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16th Sunday of Ordinary Time
When we look at our world today, sometimes we can't help asking why God seems to allow evil in the world. When we learn about all so much bad news-wars, violence, poverty, injustice, corruption-we can sometimes get the impression that in the battle between good and evil, evil seems to be winning. Even when we look at our families, our neighborhoods or our work environments, we can sometimes find ourselves overwhelmed by seemingly insoluble evils: misunderstandings, divisions, addictions, and so forth.
In our Gospel today, our Lord tells three parables that provide a glimpse of an answer to these questions. First, Jesus tells the parable of the weeds and the wheat. A farmer plants good seed in his field, but his enemy secretly plants harmful weeds. When the workers ask the master of the field whether they should root out the weeds, the master surprisingly says no. The weeds-in Greek, zizania-look too much like the wheat and they are so intertwined that the master fears that his laborers will pull out the good wheat as well. The master counsels patience: the time will come when it will be easier to distinguish between the good wheat and the harmful weeds, and then the bad plants can be uprooted.
This is a first response the Lord gives to the problem of evil in our world. Sometimes good and evil are so deeply intertwined that it needs time and patience to discern which is which. We only need to look at our own hearts to know that this is true. It is often said that our strengths are also our weaknesses; our lights are also our shadows. A man can be passionately concerned about his family: that love can be a strength when it motivates him to work hard to provide for his children; but it can also be a source of evil when he focuses only on his family, forgets the wider community, or even engages in corruption to benefit his family alone. A leader can be really committed to excellence, which is surely a good thing. But this same commitment can make him or her impatient or lacking in compassion for those who are weaker or less capable. I am sure that you can think of many more examples of this intertwining of weeds and wheat, of good and evil in our hearts.
Our first reading tells us that this patience of God towards the mixture of good and evil in our hearts is because of his mercy and kindness, his desire to give us time to change, to grow. "With much lenience you govern us," we read in the Book of Wisdom; "you gave your children good ground for hope that you would permit repentance for their sins."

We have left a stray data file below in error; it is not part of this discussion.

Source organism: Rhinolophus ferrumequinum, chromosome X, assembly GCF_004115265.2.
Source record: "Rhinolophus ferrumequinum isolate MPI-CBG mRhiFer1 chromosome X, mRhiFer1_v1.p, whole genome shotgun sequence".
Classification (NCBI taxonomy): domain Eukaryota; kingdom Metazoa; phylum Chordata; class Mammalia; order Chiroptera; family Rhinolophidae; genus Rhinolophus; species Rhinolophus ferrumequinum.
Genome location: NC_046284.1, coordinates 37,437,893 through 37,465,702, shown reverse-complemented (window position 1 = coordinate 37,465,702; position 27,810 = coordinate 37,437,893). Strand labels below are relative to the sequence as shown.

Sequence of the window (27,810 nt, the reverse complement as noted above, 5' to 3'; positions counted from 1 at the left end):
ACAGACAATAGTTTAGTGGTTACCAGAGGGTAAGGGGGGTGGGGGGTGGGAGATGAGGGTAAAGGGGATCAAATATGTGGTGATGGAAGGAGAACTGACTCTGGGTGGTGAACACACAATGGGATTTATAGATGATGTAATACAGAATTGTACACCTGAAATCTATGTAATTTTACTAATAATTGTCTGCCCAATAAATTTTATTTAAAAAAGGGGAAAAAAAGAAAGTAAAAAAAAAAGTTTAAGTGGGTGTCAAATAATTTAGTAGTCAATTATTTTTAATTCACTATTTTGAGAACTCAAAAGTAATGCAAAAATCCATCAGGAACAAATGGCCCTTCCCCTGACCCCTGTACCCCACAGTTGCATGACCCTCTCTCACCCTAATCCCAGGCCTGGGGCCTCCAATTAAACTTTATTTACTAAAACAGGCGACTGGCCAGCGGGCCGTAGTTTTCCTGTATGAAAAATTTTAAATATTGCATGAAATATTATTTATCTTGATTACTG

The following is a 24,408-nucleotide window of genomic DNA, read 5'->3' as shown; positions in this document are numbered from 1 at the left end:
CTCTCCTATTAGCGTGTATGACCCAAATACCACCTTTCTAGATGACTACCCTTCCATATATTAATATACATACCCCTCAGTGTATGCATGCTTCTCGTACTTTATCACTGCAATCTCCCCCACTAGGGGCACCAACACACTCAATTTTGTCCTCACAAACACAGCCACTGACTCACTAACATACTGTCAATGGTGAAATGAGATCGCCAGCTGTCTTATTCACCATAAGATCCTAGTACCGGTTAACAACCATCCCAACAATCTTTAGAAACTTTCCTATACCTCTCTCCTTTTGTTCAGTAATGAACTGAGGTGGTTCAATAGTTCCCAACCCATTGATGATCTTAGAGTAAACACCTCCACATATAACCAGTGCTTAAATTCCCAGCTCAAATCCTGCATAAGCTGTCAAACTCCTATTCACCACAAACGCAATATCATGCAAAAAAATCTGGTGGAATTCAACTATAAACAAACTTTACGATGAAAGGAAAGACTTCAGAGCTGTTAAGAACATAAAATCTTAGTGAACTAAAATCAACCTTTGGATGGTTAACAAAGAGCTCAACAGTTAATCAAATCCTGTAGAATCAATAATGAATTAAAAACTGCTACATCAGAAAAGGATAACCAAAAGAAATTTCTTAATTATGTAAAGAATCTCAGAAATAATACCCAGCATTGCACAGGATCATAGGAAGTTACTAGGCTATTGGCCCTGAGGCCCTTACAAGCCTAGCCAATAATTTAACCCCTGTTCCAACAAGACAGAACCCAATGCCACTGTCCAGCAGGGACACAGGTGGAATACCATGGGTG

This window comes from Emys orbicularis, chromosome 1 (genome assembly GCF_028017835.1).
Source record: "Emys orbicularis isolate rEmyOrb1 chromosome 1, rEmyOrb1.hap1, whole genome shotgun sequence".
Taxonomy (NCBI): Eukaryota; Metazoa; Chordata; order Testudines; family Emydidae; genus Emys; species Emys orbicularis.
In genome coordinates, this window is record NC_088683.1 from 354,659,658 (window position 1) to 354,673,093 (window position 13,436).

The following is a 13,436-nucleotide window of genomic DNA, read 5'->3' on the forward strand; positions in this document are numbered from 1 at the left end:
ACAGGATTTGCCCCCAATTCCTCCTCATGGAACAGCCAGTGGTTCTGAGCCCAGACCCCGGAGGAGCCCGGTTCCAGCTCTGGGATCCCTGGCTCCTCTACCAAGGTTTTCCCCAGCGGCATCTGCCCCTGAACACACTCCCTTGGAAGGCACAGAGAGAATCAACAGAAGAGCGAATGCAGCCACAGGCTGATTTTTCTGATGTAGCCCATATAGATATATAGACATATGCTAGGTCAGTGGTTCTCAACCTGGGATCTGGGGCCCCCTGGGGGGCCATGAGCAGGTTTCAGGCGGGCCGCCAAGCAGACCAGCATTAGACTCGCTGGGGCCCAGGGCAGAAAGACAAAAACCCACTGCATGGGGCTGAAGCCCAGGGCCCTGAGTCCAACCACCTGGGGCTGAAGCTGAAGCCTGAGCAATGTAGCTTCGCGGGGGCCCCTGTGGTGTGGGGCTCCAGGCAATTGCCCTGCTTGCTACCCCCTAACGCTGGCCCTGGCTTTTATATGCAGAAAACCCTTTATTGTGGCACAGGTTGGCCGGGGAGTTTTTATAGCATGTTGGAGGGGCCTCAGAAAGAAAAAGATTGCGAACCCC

The next two parables of Jesus offer a second response to the question of the apparent strength of evil in the world. Jesus compares the Kingdom of God to a tiny mustard seed, so small and insignificant at the start. However, when planted it becomes the "largest of plants," providing shelter for the birds of the air. Similarly, the Kingdom of God, Jesus says, is like yeast that is mixed in with flour. The yeast is not only a small amount, it actually disappears, so one can't see it. Nevertheless, because of this seemingly invisible yeast, the whole batch of dough rises.
In other words, Jesus is inviting us to a deep faith that leads to hope. Even though the forces of good and of love might seem to be weaker, smaller, or even invisible compared to the forces of evil and hate in the world, Jesus is reminding us that God is still in control of this world. God, with his loving purposes, is working quietly, secretly, but powerfully and invincibly, like the tiny mustard seed or the hidden yeast.
A wise Jesuit spiritual director once said that the most powerful weapon of the devil is not pride or greed or lust, but discouragement. I think there is much spiritual wisdom in that. Often, what prevents us from doing good is discouragement. We feel there are too many weeds in our hearts or our lives. We lose heart seeing how powerful the forces of evil are. We feel too weak, too few, too insignificant.
Our readings today invite us to not be overwhelmed by discouragement but to continue loving and serving with hope and joy, because God remains the Lord of history. He will separate the weeds and the wheat; he will make the mustard seed and the yeast of the Kingdom grow. Our part is to share in some small way in God's great work of bringing healing, hope, and joy to our world.
St. Ignatius, the patron of your parish, once wrote to a woman who was overcome by feelings of discouragement about herself and her weakness. St. Ignatius wrote: "When the enemy of human nature . . . wants to deprive you of the strength the Lord gives you, and to make you weak and fearful . . . then we must raise ourselves up in true faith and hope in the Lord." (Letter to Teresa Rejadell, 1536). In another letter, St. Ignatius ends with a beautiful prayer to our Lady, asking that she might intercede for us with her Son, so that "our weak and sad spirits may be transformed and become strong and joyful in his praise." (Letter to Ines Pascual, 1524)
Today, then, let us pray for one another, that the Lord may touch whatever discouragement there is in our hearts with his hope. There is so much to do for the Lord, for his people, especially for the poor and suffering of this world. We may be small like mustard seeds or seemingly invisible like the yeast, but we can be the Lord's instruments, and let him work through us, even in our weakness and littleness. We pray with St. Ignatius to our Lady, so that through her prayers, the Lord might transform "our weak and sad spirits" so that we become "strong and joyful" in his praise and service!
Singapore, St. Ignatius Parish Church, 22 July 2017
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